How I Plan a Novel by Lesley Field
I am thrilled to welcome bestselling romantic novelist, Lesley Field back to the blog today to share her experience of how to plan a novel. Thank you for your time today, Lesley: now over to you!
I honestly don’t think there is a proper way to plan a novel. The easy way is having two characters who will meet and fall in love. so you start with where and how they met. Sadly, it very rarely works like that. I’ve had the ending of a novel come to me and then I’ve had to work backwards with the plot. Or, a scene comes to me from the middle, so I’ve had to work it all out from there. That’s fun. Obviously, it’s preferable to write from the beginning with a laid-out plot, but the novel needs to flow and keep moving to maintain the reader’s interest.
Ideas can come from something you may have read in another book. I’m not talking about plagiarism, I’m meaning a secondary character or something a character did, which makes you think you could create a novel from that one thing. I read a book where the female had a child out of wedlock. That made me wonder, what if that happened to a lady in the regency period but she was able to pass the child off as belonging to her new husband? Someone she was forced to marry. So I wrote, “Dangerous Deception.” That contained the most hard-hitting scenes of a sexual nature, which were totally out of my comfort zone. When I’d finished typing, I was shaking so much I had to walk away from the laptop. So, writing a novel can take you away from your usual style.
I have a folder for, “plot lines.” Each file in that folder has the outline for a new novel. Sometimes, it’s a few paragraphs from the beginning, sometimes it can be a few thousand words. Those plot lines have come to me at various times, but because of the work I had in progress, they had to be set to one side, ready to be taken up later.
When I first began writing, I had a single notebook in which I haphazardly wrote down information about the plot and the characters. That wasn’t ideal or organized. Now every novel has its own notebook. There are separate pages for information relative to each character, age, hair colour, height, the colour of their eyes, and build. Details of family, friends and the houses in which they live. Keeping a record is essential. I don’t over-describe. I want the reader to build their own picture in their mind. Nobody views a character the same way.
The most important thing, especially when writing historical novels, is research. The internet is wonderful and I have a folder containing information regarding, types of carriages, pistols, ladies and gentlemen’s clothing, and places they would visit.
Sometimes, you finish a novel and think that’s the end, then realise it wasn’t. My contemporary novel “Saunders-Lies and Deception,” which is set in Canada, was intended to be a stand-alone novel, but the plot line for a second book came to me, and then a third. So there is no set rule as to planning or ending a novel. The ideas come to you at any time or anywhere.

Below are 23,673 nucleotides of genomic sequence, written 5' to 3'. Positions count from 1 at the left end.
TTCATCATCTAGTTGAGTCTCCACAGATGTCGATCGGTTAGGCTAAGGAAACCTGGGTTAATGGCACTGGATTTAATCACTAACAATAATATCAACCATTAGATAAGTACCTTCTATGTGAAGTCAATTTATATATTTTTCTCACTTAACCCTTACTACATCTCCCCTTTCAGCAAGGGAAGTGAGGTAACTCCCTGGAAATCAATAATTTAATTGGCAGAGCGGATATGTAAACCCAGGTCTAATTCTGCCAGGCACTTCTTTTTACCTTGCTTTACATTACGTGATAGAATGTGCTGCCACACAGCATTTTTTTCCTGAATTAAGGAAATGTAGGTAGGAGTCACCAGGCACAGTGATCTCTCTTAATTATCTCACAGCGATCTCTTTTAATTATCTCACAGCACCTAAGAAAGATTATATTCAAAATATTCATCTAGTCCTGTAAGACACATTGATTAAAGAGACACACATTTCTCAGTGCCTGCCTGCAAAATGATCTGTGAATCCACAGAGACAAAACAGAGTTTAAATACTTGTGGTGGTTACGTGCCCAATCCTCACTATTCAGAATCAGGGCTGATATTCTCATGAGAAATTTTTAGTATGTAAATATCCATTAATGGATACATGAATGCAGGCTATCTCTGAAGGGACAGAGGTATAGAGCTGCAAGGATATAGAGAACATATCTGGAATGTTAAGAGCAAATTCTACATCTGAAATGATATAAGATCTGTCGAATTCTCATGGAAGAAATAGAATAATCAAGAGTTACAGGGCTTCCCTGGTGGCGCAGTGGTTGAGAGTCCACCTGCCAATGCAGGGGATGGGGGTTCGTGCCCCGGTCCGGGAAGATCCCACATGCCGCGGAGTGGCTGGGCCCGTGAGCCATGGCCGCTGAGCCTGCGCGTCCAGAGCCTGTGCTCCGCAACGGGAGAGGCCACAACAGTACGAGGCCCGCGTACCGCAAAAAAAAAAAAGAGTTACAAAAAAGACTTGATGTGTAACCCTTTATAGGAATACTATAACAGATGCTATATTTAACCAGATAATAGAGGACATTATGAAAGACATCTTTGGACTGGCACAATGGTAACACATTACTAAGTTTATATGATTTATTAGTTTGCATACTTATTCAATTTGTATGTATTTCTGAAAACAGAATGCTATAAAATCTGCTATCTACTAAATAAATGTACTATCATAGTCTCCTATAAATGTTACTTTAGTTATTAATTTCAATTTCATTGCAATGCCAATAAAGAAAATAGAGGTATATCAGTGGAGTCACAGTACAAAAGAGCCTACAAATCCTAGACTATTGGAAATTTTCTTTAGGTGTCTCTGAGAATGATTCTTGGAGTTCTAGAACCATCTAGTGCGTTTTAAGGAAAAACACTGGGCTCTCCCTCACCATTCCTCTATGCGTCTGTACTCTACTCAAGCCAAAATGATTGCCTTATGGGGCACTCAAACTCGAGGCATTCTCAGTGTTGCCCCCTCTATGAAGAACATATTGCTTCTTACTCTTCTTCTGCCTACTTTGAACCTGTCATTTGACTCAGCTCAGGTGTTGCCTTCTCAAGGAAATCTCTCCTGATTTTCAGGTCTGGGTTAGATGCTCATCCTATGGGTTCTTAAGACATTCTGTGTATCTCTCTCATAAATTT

Being an indie writer now, I need to consider the book cover and what I want on it. I have a plan with a company that sells photos so am able to download models. Fortunately, my husband is very good at Photoshop and designs the covers. Apart from covers, there is the blurb to consider. How much to reveal on the back cover? Sounds easy, but it’s not.
So, planning a novel isn’t straightforward. It’s a bit like riding a bike, if you’re not careful you’ll fall off and get something wrong. Every author has their own way of planning. I like to think I’m sort of organized, but I’m not perfect. But then who is?
Lesley Field was born and grew up on Teesside, in the North East of England She enjoyed riding and reading and later spent most of her working life pursuing personal injury claims on behalf of claimants. When retirement came she kicked off the restraints of the law and discovered her real self. What she discovered or re-discovered was writing something she’d dabbled in when she was in her teens. Although writing contemporary fiction set in Canada, she also writes historical fiction, set in London in and around the Regency period. Using her love of Canada and her enjoyment of horses she brings both to her books.
Lesley is a member of the Romantic Novelists Association coming in through their New Writers Scheme. Having now progressed to full membership she is also a member of ROMNA and a member of Promoting Yorkshire Authors.
Happily living on the North Yorkshire coast with her husband she spends her days enjoying life, and writing.
Website – https://lesleyfield.com
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Author Page Lesley Field @lesleyfield2author
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Twitter - Lesley Field @lesleyfield2
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